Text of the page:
Thursday, January 11, 2018

New Math


UFB.  Yeah driving over a bridge should be a coin flip whether it will fall down good idea. These people are out there folks...




Then here this journo (shocking...) endorses it as if on cue:




They are out there...

4 comments:

Tom Hickey said...

In high school, I had a summer job with the big engineering company, Bechtel, that was building a huge plant for General Dynamics in the are. I was assigned to a ciivil engineer laying out a parking lot as his rod man. I drove a stake at the appointed place and then held a rod against it while he sighted the correct level for the pitch of the surface for draining.

One morning he was late for work and the chief engineer for the project asked me if I knew trig. I said I had just completed a course in it. He gave me a test to see how much I knew. After he looked at it, he said that my engineer would be out of work for a couple of days and he was making me an "engineer."

I got a assigned a rod man and started the job immediately with a laborer assigned to me as a rod man. When the other engineer got back, he was assigned another rod man and so there were two crews on the job where before there was only one.

Matt Franko said...

Not a coincidence that you also find yourself here in my opinion....

Kaivey said...

I wasn't that great at maths at school and I would just give up as soon as it got hard. I considered myself dumb at maths. But I had a rather adorable maths teacher when I was about 14 and I seemed to get much better at maths with her, but I'm certain it was not because I had a crush on her, I really do think she was just good at teaching me maths. When she left after a couple of terms I seemed to slip back again.

When I was sixteen I became an apprentice and I enrolled for a City and Guilds Electrical Technicians course, not a craft course. My maths was just good enough to get in and after two years I passed the course.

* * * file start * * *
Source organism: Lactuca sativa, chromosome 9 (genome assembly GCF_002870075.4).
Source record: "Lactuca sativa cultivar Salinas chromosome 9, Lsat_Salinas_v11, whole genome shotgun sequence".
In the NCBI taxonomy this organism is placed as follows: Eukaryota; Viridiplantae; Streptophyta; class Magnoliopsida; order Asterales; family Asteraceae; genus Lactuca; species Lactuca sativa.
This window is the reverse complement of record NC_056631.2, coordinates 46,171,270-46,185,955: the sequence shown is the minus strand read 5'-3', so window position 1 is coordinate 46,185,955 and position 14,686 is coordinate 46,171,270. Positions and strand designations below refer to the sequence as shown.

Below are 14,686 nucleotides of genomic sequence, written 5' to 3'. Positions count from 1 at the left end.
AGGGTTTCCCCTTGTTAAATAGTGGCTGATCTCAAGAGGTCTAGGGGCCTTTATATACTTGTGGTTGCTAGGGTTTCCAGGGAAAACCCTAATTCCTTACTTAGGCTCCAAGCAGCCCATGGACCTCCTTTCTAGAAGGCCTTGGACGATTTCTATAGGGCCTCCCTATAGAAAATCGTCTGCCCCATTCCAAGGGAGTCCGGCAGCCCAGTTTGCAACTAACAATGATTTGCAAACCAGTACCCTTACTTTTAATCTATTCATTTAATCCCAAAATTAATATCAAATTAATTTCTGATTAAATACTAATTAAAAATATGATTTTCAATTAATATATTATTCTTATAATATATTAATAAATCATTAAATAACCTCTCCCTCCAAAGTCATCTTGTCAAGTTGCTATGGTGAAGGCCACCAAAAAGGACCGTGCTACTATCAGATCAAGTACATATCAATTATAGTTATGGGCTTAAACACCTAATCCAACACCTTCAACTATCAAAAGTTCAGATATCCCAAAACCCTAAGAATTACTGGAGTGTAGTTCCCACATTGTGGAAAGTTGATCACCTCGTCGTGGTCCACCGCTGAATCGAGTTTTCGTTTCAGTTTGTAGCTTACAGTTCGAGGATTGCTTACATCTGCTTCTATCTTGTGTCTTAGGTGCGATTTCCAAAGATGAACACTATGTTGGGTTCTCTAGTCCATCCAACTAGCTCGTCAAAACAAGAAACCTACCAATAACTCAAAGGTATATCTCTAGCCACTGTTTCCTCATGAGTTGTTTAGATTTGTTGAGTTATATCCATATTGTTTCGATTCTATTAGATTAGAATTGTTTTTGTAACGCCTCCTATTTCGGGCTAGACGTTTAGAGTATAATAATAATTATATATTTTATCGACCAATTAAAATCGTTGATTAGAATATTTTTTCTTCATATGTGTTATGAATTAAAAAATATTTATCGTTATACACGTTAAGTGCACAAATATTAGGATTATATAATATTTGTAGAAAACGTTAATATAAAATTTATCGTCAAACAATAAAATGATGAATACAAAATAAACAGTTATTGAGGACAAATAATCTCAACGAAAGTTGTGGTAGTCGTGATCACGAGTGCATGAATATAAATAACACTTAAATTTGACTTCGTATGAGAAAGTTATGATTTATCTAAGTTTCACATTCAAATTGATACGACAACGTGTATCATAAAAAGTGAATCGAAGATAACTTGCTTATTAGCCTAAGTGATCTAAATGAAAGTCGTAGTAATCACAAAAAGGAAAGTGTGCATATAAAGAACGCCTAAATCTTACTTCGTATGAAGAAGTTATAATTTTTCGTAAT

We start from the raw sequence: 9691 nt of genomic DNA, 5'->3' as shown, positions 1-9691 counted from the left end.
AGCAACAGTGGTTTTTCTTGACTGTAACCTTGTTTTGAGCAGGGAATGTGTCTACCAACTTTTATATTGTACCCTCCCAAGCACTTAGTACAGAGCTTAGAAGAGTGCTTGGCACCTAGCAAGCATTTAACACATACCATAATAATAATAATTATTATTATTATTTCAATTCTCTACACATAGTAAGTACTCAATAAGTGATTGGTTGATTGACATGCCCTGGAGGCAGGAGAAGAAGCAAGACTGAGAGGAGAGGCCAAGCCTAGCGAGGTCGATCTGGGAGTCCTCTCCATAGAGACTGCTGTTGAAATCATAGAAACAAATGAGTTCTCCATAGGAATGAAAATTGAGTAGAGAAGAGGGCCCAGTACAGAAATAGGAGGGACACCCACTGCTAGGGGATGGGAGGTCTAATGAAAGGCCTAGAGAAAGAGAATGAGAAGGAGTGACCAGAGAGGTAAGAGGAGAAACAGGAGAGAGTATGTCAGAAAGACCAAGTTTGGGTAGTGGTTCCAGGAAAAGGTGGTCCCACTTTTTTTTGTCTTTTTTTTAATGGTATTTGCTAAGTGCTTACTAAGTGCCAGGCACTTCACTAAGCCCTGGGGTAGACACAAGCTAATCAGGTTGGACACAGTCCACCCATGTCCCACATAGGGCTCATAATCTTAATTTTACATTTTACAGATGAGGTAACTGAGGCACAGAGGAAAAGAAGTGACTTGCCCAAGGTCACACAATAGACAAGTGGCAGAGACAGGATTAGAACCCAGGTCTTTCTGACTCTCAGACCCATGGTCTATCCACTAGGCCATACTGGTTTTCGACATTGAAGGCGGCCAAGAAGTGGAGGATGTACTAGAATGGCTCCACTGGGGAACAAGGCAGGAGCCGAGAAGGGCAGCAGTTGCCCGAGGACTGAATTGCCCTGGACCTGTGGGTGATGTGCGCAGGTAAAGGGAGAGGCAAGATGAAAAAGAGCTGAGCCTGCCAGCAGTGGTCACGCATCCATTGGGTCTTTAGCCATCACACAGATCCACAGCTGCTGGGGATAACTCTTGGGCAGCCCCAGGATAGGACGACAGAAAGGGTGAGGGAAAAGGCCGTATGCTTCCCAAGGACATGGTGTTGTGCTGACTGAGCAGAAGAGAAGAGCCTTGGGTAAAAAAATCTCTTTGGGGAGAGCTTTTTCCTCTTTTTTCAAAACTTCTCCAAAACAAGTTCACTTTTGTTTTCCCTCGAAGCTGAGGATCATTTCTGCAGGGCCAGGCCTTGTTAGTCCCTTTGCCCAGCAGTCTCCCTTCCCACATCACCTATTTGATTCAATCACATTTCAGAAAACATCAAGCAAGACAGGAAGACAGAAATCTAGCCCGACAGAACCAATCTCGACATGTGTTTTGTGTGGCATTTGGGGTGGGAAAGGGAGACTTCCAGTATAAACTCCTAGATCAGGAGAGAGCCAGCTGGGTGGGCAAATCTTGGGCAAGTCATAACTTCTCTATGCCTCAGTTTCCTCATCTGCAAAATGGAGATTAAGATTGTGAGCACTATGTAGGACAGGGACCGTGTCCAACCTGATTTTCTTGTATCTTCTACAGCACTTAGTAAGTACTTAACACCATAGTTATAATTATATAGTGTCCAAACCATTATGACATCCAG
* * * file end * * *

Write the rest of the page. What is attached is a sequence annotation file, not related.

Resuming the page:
Years later I enrolled for a BTEC Ordinary National Certificate course in electronics which is considered to be very mathematical and I got in because of my C & G's Electrical Technicians certificate. The course had phase tests every two months in all subjects and an end of year test. Well, I was petrified when I had to sit the maths test which was also the first exam I took in the course. I got so scared I thought I'm never going to do anymore courses ever again after this one, but when I got my results back I found I had got 100%. I couldn't believe it and on it went like that to the end of the course where I got over 90% in most exams.

I had to do learn about computers as part of the course. The maths was in hexadecimal and we had to do long division by hand. When the exam came the teacher told us we could not use calculators so I went to the exam without one but then I saw that everyone else was using them. Well, you had to show all the working out but a calculator still helps. Anyway, I sweated it in the exam with pages of working out but I ended up getting 100%. I beat everyone else. At the end of the BTEC electronics course I got 13 Distinctions and 2 Merits.

So them I went for the Higher National Certificate which had some serious maths in it. I did extremely well in the HNC getting similar grades to what I got in the ONC but I ended up getting a Merit in maths and I was a little disappointed. Still, I fell in love with maths as a result.

Bill said...

The question of high school trigonometry vs. high school statistics is not one of math vs. no math. The US culture is seriously innumerate, and that needs to change. High school math is a reasonable expectation for citizens. Probabilistic reasoning is something that has everyday application for ordinary people, but which most people are not very good at. Trigonometry is not something that ordinary people frequently need to know. If there is a choice between trigonometry and statistics for a high school curriculum, IMO, statistics wins hands down.